Predicting the intention to protect wolves and the intention to protect human interests in a Turkish and German university student sample: the role of wildlife value orientations, religiosity, and emotions toward wildlife


Human Dimensions of Wildlife, vol.29, no.1, pp.87-105, 2024 (SCI-Expanded) identifier identifier

  • Publication Type: Article / Article
  • Volume: 29 Issue: 1
  • Publication Date: 2024
  • Doi Number: 10.1080/10871209.2023.2192984
  • Journal Name: Human Dimensions of Wildlife
  • Journal Indexes: Science Citation Index Expanded (SCI-EXPANDED), Scopus, Academic Search Premier, BIOSIS, CAB Abstracts, Environment Index, PAIS International, Psycinfo, Veterinary Science Database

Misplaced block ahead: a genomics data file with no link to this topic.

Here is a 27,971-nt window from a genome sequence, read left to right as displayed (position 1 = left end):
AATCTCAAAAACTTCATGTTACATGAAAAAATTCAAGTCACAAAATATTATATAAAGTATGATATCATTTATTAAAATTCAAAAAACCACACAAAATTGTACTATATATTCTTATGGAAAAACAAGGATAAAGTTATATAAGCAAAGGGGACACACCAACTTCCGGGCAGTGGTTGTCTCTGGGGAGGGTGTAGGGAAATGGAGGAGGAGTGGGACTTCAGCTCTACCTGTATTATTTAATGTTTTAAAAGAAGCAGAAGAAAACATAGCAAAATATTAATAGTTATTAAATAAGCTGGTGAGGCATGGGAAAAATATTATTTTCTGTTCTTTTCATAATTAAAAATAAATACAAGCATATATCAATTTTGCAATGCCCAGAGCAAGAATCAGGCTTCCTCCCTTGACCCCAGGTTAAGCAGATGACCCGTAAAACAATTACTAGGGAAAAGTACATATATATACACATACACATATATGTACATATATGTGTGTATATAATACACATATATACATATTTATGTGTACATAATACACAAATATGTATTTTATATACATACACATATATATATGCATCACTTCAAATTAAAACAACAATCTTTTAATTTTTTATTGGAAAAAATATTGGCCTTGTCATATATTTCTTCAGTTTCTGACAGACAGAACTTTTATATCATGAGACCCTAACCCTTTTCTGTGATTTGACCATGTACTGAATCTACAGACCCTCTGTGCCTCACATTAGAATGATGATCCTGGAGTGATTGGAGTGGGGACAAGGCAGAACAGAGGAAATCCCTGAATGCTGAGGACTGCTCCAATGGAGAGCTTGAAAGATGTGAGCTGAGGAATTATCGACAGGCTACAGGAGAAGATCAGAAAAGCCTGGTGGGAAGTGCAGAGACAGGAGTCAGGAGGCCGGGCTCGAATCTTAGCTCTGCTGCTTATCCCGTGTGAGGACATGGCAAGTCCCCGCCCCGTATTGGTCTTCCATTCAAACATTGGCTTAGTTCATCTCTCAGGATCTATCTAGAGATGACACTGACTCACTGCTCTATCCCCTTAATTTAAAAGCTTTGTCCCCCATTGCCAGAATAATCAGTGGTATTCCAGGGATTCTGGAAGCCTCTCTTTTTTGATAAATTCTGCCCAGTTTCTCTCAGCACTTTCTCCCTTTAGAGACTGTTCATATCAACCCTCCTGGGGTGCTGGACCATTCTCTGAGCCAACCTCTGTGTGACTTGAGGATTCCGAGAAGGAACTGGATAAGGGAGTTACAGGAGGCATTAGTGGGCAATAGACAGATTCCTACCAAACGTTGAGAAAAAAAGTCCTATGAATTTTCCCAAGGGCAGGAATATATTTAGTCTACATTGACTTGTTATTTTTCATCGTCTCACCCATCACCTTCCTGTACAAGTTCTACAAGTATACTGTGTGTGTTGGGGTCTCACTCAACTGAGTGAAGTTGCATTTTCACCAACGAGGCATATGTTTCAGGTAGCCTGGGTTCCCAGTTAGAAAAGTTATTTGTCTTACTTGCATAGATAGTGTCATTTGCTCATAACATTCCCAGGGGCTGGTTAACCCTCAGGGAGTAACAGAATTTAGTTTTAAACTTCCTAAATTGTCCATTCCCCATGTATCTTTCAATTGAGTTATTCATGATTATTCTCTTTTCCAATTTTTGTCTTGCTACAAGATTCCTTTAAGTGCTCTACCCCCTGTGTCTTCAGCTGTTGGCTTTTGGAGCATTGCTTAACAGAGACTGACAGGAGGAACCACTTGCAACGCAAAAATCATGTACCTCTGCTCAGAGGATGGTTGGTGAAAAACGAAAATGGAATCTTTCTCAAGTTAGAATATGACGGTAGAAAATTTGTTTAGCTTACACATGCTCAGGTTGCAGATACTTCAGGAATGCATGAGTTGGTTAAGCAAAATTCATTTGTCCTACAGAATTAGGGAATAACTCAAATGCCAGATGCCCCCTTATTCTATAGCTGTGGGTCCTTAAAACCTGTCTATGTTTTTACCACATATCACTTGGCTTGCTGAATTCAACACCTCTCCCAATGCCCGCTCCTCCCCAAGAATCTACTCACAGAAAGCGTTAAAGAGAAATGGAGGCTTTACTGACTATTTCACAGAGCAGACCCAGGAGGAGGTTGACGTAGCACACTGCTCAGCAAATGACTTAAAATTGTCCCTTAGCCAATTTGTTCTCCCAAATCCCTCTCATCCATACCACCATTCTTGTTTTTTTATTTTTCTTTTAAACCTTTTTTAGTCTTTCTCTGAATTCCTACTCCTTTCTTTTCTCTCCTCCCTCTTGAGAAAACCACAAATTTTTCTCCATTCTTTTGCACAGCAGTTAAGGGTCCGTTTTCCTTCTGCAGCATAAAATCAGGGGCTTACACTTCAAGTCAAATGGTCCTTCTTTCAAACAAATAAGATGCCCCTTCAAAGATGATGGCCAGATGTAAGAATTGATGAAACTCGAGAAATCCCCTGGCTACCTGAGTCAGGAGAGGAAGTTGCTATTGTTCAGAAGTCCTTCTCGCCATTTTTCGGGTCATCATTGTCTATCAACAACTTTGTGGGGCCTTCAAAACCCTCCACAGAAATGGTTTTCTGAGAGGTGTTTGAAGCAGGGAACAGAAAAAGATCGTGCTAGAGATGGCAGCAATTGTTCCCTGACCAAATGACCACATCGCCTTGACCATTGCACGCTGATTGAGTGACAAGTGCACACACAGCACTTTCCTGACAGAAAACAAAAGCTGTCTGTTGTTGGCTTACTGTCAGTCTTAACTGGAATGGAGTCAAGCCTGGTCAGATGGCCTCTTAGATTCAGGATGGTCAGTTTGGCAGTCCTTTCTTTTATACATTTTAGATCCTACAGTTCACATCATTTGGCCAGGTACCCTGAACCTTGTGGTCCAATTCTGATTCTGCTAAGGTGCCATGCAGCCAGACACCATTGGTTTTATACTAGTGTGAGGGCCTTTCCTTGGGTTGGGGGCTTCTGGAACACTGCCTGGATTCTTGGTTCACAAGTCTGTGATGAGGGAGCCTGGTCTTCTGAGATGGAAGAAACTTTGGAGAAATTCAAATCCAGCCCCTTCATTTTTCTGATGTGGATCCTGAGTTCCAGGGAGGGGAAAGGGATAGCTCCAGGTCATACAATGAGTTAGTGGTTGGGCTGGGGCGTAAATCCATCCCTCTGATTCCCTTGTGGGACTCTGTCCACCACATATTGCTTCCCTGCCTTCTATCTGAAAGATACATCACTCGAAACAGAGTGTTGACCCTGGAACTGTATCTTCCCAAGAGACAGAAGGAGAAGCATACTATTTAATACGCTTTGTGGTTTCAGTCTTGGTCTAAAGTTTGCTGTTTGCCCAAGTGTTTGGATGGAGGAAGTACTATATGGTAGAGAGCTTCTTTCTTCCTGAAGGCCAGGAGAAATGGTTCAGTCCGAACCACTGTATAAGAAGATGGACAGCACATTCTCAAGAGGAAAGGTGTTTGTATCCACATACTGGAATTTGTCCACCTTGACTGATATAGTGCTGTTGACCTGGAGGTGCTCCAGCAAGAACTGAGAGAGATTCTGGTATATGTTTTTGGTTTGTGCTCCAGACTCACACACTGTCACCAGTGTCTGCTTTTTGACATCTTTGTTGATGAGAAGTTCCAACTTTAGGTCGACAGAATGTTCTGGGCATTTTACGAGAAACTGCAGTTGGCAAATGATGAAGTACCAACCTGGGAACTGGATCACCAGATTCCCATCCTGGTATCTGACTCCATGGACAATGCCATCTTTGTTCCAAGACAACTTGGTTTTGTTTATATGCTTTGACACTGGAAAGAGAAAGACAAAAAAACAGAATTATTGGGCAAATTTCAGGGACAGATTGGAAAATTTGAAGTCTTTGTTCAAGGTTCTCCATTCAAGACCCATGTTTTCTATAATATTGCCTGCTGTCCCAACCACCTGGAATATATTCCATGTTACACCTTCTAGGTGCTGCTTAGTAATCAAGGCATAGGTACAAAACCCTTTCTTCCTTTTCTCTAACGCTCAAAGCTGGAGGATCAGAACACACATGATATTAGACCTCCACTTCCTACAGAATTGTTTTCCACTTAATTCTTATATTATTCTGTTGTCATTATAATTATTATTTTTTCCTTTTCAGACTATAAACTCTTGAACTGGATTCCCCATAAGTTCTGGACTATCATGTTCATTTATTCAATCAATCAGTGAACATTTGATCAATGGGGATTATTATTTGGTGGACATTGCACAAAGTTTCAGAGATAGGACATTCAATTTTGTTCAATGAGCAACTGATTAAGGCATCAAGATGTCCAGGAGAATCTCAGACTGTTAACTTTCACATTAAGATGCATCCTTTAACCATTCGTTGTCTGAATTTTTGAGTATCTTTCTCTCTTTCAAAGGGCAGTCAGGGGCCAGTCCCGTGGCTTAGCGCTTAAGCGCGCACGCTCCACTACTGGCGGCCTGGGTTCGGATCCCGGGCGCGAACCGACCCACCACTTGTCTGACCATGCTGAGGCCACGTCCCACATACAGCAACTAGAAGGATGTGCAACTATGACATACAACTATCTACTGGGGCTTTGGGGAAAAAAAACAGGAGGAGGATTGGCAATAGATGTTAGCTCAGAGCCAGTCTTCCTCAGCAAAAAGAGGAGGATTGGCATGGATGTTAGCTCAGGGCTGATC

• Page Numbers: pp.87-105
  • Keywords: protection motivation theory, wildlife value orientations, emotions, protection intentions, Cross-cultural
  • Hacettepe University Affiliated: Yes


Based on the Protection Motivation Theory (PMT), with an additional focus on Wildlife Value Orientations (WVOs), emotions, and religiosity, we investigated factors predicting the intention to protect wolves or protect human interests in a sample of Turkish and German university students. Our findings revealed that mutualism negatively predicted the perceived severity of the threat from wolves, but positively predicted the perceived efficacy to cope with this threat in both samples. Negative emotions toward the wolf were a strong predictor of intentions to protect human interests against the wolf in both samples, and negatively predicted the intention to protect wolves in the German sample. Religiosity positively predicted the WVO of domination and negatively predicted the mutualism WVO in the Turkish sample, while it played no significant role in the German sample. Our results showed that both PMT and WVOs are suitable frameworks to explain protection intentions toward wildlife in both countries.